Monday, August 31, 2015

Good food takes time, but try telling the Indian diner that

During a summer school session I conducted for young managers at a five star hotel, the discussion turned to reviews, ratings and, specifically, customer complaints. The F&B professionals, without exception, told me the complaint they receive most often and which drives them to desperation is that of delayed orders.
It is, I think, a trait peculiar to Indian diners, this inability to wait for food. Even while dining in speciality restaurants they want the meal to reach their table in the time it takes for a McChicken Burger to be placed in their hands. They will drive through excruciatingly slow traffic to get to a restaurant, but then be unwilling to wait 20 minutes for a plate of kebabs. Scour through restaurant reviews on social media and you’ll find proof of this. ‘Slow service’, ‘food took too long’, ‘main course took time’ are comments you’ll see over and over again.
In other parts of the world, when people go out for a meal experience – as opposed to grabbing a bite – they are willing to wait for it. The wine list, the bread basket or other nibbles, not to mention the disappearing art of dinner table conversation are intended to fill in those intervening minutes. The notion of ‘leisurely meal’ is fully grasped.
While laggardly kitchen teams and waiting staff can sometimes be the cause of delays, most often the food is taking time to reach the table simply because it’s actually being cooked then. The only pasta worth eating is that which is cooked a la minute. Whether it’s grilled fish, tandoori chicken, dim sum or an Oriental stir-fry, the best food is that which is freshly made. And that takes time.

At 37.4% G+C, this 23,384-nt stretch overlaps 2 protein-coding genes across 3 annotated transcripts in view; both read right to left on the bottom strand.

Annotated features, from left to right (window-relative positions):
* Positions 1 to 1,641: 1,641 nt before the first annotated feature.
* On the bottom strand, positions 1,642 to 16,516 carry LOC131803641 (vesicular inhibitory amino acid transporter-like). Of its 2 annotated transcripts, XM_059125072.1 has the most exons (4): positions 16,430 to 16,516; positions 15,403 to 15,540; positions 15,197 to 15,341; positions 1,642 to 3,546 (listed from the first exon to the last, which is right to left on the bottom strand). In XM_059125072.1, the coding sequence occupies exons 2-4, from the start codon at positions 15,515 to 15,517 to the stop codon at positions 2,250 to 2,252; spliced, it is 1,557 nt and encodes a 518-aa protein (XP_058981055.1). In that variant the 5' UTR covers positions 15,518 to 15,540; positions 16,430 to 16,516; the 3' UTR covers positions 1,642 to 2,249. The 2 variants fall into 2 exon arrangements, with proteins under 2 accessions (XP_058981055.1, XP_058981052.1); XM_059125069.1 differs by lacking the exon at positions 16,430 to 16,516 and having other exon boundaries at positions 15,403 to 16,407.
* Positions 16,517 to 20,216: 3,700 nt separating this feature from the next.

What this enormous pressure to serve up orders super fast does is to compel chefs to look for shortcuts. So, lots of dishes are pre-cooked and stored in freezers and coolers to be reheated or zapped in a microwave oven the minute orders come in. Surely, that can’t be what the discerning diner is paying for? So, while the evolved dining cultures are celebrating slow food and freshness we are turning to convenience foods in the kitchen. I don’t think that’s a good way to go.
Meanwhile, I stumbled upon this on Facebook. Someone had commented that the technology could solve a headache for restaurateurs constantly harangued for delays in food service. The work of the Belgian duo Filip Sterckx and Antoon Verbeek, the brains behind SkullMapping, it’s 3D projection mapping on a dinner table. Le Petit Chef arrives on your plate and keeps you entertained while you wait for your meal. And will, hopefully, silence those hollers for ‘Where’s my food?’
Take a look, it’s pretty cool:


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  3. similar projection mapping available in india now from